Wall Street accelerates its decline after the previous day’s rebound, worried about consumption – 05/18/2022 at 18:21

Wall Street accelerates its decline after the previous day's rebound, worried about consumption - 05/18/2022 at 18:21


The New York Stock Exchange building (GETTY IMAGES NORTH AMERICA/SPENCER PLATT)

The New York Stock Exchange accelerated its decline in the middle of the session on Wednesday, potentially erasing the gains of the substantial rebound of the previous day, due to profit taking and the announcement of disappointing results of companies in the distribution sector, which worry for consumption, the engine of the American economy.

Around 4:00 p.m. GMT, the Dow Jones index lost 2.42% and the Nasdaq, with strong technological coloring, fell 3.32%, while the S&P 500 lost 2.60%.

On Tuesday, the indices had rebounded, driven by technology and the attraction of bargains, after seven weeks of losses for the Nasdaq.

The Dow Jones gained 1.34% to 32,654.09 points, the Nasdaq jumped 2.76% to 11,984.52 points and the S&P 500 advanced 2.02% to 4,088.85 points.

“US stocks tumble on disappointing results from Target and weaker-than-expected revenue at Lowe’s, with both retailers warning of mounting cost pressures,” Schwab analysts said.

The spectacular fall in Target supermarket shares (-25% to $160) — a rare magnitude of depreciation in the retail sector — held investors’ attention as it showed how much price increases are beginning to weigh on consumption and corporate profits.

The chain accused a halving of its quarterly profit and its boss, Brian Cornell, complained of cost increases. He warned that sales would fall in 2023. Fuel and freight costs jumped by a billion dollars for the group.

“By saying this, the bosses of the distribution will face a huge loss of confidence!” Worried Gregori Volokhine of Meeschaert Financial Services. “This is the biggest drop in the stock since 1987,” said the analyst.

Investors were also digesting statements on Tuesday from Jerome Powell, the head of the US central bank (Federal Reserve, Fed), which, as National Securities’ Art Hogan put it, “left no doubt about the Fed’s resolve tame inflation by raising rates or doing something else”.

“Mr. Powell also acknowledged that it would be painful – perhaps with a small increase in the unemployment rate – but that it was worth it, because he believes that price stability is the bedrock of the economy,” said the analyst again.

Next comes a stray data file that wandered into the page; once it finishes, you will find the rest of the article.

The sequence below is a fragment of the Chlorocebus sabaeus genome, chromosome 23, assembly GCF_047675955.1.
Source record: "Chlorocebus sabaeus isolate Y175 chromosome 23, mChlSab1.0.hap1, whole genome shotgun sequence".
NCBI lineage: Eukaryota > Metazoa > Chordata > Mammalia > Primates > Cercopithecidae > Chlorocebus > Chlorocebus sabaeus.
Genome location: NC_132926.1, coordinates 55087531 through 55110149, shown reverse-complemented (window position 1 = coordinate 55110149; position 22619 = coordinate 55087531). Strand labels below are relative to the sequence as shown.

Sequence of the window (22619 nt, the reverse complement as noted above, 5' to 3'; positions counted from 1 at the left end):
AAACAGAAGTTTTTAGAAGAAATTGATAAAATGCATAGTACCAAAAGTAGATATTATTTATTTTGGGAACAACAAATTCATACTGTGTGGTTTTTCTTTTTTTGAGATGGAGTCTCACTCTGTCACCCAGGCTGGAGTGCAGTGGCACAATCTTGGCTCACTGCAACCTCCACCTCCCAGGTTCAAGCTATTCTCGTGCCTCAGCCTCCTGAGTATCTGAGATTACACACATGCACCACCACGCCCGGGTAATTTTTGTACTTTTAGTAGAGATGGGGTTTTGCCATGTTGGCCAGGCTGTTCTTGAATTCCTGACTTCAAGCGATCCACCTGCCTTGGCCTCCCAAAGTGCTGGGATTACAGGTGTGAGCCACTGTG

The president of the monetary institution affirmed, during a conversation with the Wall Street Journal, that the Central Bank will tighten its monetary conditions sharply until there is “clear evidence” that inflation is slowing down. .

For Peter Cardillo of Spartan Capital, “the decline in the indices reflected a combination of factors, including profit taking by investors, bad news from companies and a poor indicator with the fall in housing starts”.

The collapse of Target, a chain of mid-range stores, echoed the disappointing results of Walmart, the number one discount retailer more popular among lower incomes, which worried investors more.

“People are buying expensive products less and less and are increasingly turning to white label products,” noted Gregori Volokhine.

“Low incomes are Walmart, middle incomes are people who buy at Target, so it’s going up the pyramid,” noted the Meeschaert analyst.

“The reality is not very good for consumption, we have to face it,” he added.

Another store brand, Lowe’s, specializing in home furnishings, was sanctioned by investors (-5.61% to 183 dollars), after also announcing mixed results with a decline in quarterly sales of 3%.

In China, Premier Li Keqiang has called for “urgent” support for the country’s struggling economy. He urged local authorities on Wednesday to “reinforce their sense of urgency” and launch new measures to support a national economy battered by anti-Covid restrictions.

Yields on 10-year Treasuries fell sharply reflecting purchases of safe-haven bonds, the price of which rises when their yields fall. They stood at 2.91% against 2.99% before the market opened.

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